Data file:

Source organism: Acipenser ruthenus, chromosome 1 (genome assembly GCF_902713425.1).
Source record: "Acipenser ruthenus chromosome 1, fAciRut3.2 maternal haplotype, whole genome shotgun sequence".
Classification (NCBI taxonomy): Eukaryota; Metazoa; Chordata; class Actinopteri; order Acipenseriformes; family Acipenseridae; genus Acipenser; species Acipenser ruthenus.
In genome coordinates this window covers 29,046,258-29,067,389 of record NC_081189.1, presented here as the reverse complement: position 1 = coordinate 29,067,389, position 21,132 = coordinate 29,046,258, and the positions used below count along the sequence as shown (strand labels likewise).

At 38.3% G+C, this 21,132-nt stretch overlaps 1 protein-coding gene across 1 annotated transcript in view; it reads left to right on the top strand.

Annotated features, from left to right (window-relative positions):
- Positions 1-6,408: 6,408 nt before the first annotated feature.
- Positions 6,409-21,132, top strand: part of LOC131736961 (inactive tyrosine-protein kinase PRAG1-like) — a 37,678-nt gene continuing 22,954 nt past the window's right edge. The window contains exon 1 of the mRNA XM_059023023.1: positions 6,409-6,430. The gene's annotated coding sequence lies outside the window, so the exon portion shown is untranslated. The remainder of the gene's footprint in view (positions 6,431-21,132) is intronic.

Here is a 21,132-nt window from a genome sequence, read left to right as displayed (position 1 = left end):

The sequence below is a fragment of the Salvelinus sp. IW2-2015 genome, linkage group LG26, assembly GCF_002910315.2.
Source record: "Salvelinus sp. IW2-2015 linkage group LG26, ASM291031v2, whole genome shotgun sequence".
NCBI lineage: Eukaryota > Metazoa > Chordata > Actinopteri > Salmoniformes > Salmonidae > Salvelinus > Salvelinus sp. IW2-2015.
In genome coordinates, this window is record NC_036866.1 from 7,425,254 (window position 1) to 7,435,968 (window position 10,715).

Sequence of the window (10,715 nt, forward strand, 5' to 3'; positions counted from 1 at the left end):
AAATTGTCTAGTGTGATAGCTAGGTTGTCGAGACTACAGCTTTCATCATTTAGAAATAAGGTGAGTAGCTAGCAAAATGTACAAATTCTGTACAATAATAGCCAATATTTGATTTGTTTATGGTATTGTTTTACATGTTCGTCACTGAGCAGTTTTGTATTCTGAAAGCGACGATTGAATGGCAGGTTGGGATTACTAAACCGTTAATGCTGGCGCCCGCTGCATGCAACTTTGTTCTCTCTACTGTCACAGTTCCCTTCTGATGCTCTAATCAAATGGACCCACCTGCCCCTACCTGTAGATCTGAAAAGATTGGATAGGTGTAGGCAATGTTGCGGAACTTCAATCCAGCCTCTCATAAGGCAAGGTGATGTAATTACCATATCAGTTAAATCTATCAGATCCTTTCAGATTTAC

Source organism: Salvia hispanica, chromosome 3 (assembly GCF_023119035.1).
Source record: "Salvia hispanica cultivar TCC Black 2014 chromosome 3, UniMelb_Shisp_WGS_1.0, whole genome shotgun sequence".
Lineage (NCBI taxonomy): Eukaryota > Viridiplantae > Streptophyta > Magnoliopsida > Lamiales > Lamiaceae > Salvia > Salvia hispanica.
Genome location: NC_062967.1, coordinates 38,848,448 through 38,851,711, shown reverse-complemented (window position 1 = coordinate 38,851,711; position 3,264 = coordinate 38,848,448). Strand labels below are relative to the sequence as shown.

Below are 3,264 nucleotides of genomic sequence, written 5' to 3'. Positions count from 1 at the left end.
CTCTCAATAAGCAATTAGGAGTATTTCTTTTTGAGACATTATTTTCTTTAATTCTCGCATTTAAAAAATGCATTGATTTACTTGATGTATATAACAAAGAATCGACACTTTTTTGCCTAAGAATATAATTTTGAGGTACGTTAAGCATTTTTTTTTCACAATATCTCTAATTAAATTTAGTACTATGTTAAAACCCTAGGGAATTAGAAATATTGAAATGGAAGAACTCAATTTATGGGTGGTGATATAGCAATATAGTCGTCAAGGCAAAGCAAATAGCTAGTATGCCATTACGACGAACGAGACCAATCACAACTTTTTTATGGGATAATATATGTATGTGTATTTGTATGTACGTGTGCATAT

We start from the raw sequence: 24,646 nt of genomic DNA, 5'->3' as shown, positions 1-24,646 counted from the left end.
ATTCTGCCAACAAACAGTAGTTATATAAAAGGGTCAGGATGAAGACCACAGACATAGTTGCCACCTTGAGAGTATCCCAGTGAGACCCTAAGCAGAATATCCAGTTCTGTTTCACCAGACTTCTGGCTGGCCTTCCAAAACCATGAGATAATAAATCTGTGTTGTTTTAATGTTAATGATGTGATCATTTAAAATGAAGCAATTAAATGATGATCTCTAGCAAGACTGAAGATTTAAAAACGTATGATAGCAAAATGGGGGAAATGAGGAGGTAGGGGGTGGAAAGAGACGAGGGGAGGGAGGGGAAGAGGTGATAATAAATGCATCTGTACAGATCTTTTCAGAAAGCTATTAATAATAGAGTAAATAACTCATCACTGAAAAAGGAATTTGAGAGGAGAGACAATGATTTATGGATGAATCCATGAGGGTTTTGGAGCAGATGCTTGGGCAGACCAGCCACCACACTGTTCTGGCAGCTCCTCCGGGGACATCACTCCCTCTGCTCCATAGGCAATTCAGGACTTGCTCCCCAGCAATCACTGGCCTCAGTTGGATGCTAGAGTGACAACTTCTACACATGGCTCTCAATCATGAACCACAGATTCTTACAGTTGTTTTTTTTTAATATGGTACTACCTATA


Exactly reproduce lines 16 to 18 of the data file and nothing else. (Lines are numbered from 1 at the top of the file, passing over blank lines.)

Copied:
Source organism: Salvia hispanica, chromosome 3 (assembly GCF_023119035.1).
Source record: "Salvia hispanica cultivar TCC Black 2014 chromosome 3, UniMelb_Shisp_WGS_1.0, whole genome shotgun sequence".
Lineage (NCBI taxonomy): Eukaryota > Viridiplantae > Streptophyta > Magnoliopsida > Lamiales > Lamiaceae > Salvia > Salvia hispanica.